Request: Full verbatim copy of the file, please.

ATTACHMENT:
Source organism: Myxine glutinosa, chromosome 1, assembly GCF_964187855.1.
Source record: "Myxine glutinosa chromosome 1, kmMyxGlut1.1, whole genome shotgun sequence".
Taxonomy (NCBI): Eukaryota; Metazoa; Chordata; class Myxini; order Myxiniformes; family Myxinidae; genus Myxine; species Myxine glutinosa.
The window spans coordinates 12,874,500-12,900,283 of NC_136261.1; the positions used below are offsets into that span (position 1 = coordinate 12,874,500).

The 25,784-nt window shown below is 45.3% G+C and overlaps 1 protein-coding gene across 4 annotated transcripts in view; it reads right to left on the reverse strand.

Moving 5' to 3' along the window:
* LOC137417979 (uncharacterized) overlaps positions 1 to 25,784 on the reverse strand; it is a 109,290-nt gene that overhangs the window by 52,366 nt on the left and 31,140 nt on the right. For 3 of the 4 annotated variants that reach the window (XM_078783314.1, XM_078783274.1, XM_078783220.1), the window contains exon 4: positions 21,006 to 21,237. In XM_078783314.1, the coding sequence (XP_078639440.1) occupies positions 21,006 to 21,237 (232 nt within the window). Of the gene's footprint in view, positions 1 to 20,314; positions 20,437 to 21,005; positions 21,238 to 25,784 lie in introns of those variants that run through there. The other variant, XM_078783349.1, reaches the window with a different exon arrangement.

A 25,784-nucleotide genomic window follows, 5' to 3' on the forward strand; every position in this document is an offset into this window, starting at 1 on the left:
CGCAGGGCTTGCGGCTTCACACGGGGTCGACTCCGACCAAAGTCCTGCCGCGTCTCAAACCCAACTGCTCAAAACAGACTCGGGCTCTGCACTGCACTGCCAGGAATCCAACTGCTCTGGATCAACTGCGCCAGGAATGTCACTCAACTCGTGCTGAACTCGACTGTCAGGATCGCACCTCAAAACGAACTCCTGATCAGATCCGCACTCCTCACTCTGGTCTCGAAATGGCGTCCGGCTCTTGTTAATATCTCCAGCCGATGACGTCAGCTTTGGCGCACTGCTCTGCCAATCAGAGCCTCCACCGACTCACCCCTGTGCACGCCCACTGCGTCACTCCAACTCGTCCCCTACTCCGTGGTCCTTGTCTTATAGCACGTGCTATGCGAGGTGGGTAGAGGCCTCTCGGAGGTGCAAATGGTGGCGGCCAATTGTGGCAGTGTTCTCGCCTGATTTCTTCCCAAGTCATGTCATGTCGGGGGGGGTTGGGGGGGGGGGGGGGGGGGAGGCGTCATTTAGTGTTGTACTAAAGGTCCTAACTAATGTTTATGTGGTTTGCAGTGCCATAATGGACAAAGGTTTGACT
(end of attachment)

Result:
Source organism: Myxine glutinosa, chromosome 1, assembly GCF_964187855.1.
Source record: "Myxine glutinosa chromosome 1, kmMyxGlut1.1, whole genome shotgun sequence".
Taxonomy (NCBI): Eukaryota; Metazoa; Chordata; class Myxini; order Myxiniformes; family Myxinidae; genus Myxine; species Myxine glutinosa.
The window spans coordinates 12,874,500-12,900,283 of NC_136261.1; the positions used below are offsets into that span (position 1 = coordinate 12,874,500).

The 25,784-nt window shown below is 45.3% G+C and overlaps 1 protein-coding gene across 4 annotated transcripts in view; it reads right to left on the reverse strand.

Moving 5' to 3' along the window:
* LOC137417979 (uncharacterized) overlaps positions 1 to 25,784 on the reverse strand; it is a 109,290-nt gene that overhangs the window by 52,366 nt on the left and 31,140 nt on the right. For 3 of the 4 annotated variants that reach the window (XM_078783314.1, XM_078783274.1, XM_078783220.1), the window contains exon 4: positions 21,006 to 21,237. In XM_078783314.1, the coding sequence (XP_078639440.1) occupies positions 21,006 to 21,237 (232 nt within the window). Of the gene's footprint in view, positions 1 to 20,314; positions 20,437 to 21,005; positions 21,238 to 25,784 lie in introns of those variants that run through there. The other variant, XM_078783349.1, reaches the window with a different exon arrangement.

A 25,784-nucleotide genomic window follows, 5' to 3' on the forward strand; every position in this document is an offset into this window, starting at 1 on the left:
CGCAGGGCTTGCGGCTTCACACGGGGTCGACTCCGACCAAAGTCCTGCCGCGTCTCAAACCCAACTGCTCAAAACAGACTCGGGCTCTGCACTGCACTGCCAGGAATCCAACTGCTCTGGATCAACTGCGCCAGGAATGTCACTCAACTCGTGCTGAACTCGACTGTCAGGATCGCACCTCAAAACGAACTCCTGATCAGATCCGCACTCCTCACTCTGGTCTCGAAATGGCGTCCGGCTCTTGTTAATATCTCCAGCCGATGACGTCAGCTTTGGCGCACTGCTCTGCCAATCAGAGCCTCCACCGACTCACCCCTGTGCACGCCCACTGCGTCACTCCAACTCGTCCCCTACTCCGTGGTCCTTGTCTTATAGCACGTGCTATGCGAGGTGGGTAGAGGCCTCTCGGAGGTGCAAATGGTGGCGGCCAATTGTGGCAGTGTTCTCGCCTGATTTCTTCCCAAGTCATGTCATGTCGGGGGGGGTTGGGGGGGGGGGGGGGGGGGAGGCGTCATTTAGTGTTGTACTAAAGGTCCTAACTAATGTTTATGTGGTTTGCAGTGCCATAATGGACAAAGGTTTGACT